# Rank of a matrix and dimension of the image

I'm teaching linear algebra to first year students, and I was recently asked why is the rank of a matrix, representing a linear application in a given basis, equal to the dimension of the image space of this application.

If I think in terms of columns it is easy to see that applying it to the canonical basis vectors gives me a span of the image where every vector has for coordinates one column of the first matrix, thus the dimension of the image is the number of linearly independent columns.

But is there an equivalent short argument for rows? I mean without using the fact that the rank is invariant by applying transposition, and possibly without introducing a dual space which could make things only more confusing for my students.

• You want to show by an elementary argument that the rank of a matrix is the same as that of its transpose, without using (or proving) that the rank of a matrix is the same as that of its transpose? Seems a tough task. Oct 22, 2014 at 9:48
• It would also be good to mention in the question exactly which definitions of rank (of a linear map and of a matrix) you are using. I suppose it is "dimension of the image" respectively "maximal number of independent columns". And what you want to show is that the rank of a linear map is also the maximal number of independent rows of any matrix representing it (i.e., the rank of the transpose matrix)? Oct 22, 2014 at 9:54
• Yes, sorry if I wasn't clear. Oct 22, 2014 at 11:00

## 2 Answers

The following intuitive explanation can be given.

Each row of the matrix $A$ of a linear map $T:V\to W$ describes one coordinate, with respect to the chosen basis of$~W$, of the images $T(v)$ of vectors in$~V$. (This is a linear form on $V$, hence an element of $V^*$, but there is no need to stress that point.) If one row is a linear combination of other rows, then this information allows reconstructing the corresponding coordinate from those other coordinates, given only the knowledge that $T(v)$ belongs to the image subspace $\def\Im{\operatorname{Im}}\Im(T)\subseteq W$. Therefore if one selects a maximal independent subset of $r$ rows of $A$, the selection defines a subset of $r$ coordinates, such that for $w\in\Im(T)$ all other coordinates of$~w$ can be recovered from those coordinates of$~w$ (by forming appropriate linear combinations).

It should be fairly intuitive that for a subspace of dimension $d$, it requires knowing $d$ (properly chosen) coordinates of a vector of the subspace to know exactly which vector it is. Formally this can be shown as follows. Our $r$ coordinates define a projection $p:\def\R{\Bbb R}W\to\R^r$, and our reconstruction of coordinates defines a linear map $s:\R^r\to W$ (keeping the given coordinates and reconstructing the remaining ones) such that $s(p(w))=w$ for all $w\in\Im(T)$ (we don't care what happens to elements outside $\Im(T)$). Thus the restriction of $p$ to $\Im(T)$ is certainly injective, and if we can show it to be surjective then $r=\dim(\Im(T))$, which is $\operatorname{rk}(T)$, will follow. But if it were not surjective, then the would be at least one nontrivial equation satisfied by all elements of $p(\Im(T))\subset\R^r$, a relation contradicting the independence of our set of $r$ chosen coordinates.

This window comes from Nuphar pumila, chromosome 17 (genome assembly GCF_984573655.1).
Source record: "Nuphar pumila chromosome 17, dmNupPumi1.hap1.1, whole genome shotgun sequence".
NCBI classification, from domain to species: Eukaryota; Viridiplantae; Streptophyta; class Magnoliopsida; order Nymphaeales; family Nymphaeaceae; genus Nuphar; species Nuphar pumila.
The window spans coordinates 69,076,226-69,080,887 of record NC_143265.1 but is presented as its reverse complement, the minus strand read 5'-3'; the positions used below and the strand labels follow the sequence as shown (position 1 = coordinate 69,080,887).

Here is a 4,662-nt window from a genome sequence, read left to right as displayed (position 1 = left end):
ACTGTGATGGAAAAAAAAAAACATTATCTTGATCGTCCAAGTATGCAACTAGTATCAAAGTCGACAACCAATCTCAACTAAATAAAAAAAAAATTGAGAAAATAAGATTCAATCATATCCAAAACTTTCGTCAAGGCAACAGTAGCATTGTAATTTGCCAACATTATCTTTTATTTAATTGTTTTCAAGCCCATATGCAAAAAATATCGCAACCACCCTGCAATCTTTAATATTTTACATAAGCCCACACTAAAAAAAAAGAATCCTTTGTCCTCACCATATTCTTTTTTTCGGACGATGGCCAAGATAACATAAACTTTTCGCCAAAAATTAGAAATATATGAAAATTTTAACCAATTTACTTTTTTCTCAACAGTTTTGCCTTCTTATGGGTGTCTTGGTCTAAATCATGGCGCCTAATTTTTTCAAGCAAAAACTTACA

I find the explaination here pretty useful, it might not be doable in class, but a self-learner can find some use of it. Here is the copy

In a way, these are tautological, but it’s worth spelling out the tautology. Denote $$𝐴=[𝑎_{𝑖𝑗}]^{𝑚,𝑛}_{𝑖,𝑗=1}$$, so its column vectors are $$𝐜_𝐣=(𝑎_{1𝑗},…,𝑎_{𝑚𝑗})$$, or in more confusing but concise notation, $$𝐜_𝐣=[𝑎_{𝑖𝑗}]^𝑚_{𝑖=1}$$. The definition of the product of this matrix with a vector $$𝐯=[𝑣_𝑗]^𝑛_{𝑗=1}$$ is:

$$𝐴𝐯=[𝑏_𝑖]^𝑚_{𝑖=1},𝑏_𝑖=\sum_{j=1}^𝑛a_{𝑖𝑗}𝑣_𝑗$$

This has a nice interpretation in terms of linear combinations: the matrix product is a linear combination of the columns of the matrix, where the coefficients of the combination are the entries of the input vector. That is,

$$𝐴𝐯=\sum^𝑛_{𝑗=1}𝑣_𝑗𝐜_𝐣$$

Since the image of 𝐴 is, by definition, the set of all possible values of the left-hand side, and since the $$𝐜_𝐣$$ are the same in all of these expressions regardless of what $$𝐯$$ is, every element of the image is a linear combination of the $$𝐜𝐣$$; conversely, for any linear combination $$𝐰=\sum^𝑛_{𝑗=1}𝑢_𝑗𝐜_𝑗$$, we can write $$𝐰=𝐴𝐮$$, where $$𝐮=(𝑢_1,…,𝑢_𝑛)$$.

Therefore the image is exactly the set of all linear combinations of the matrix columns, i.e. their span.

For the implication about column rank, we have to agree on a definition of the column rank. I can’t think of one that is significantly different from “the dimension of the space spanned by the columns”, which is just a rephrasing of “the dimension of the image” in light of the previous point.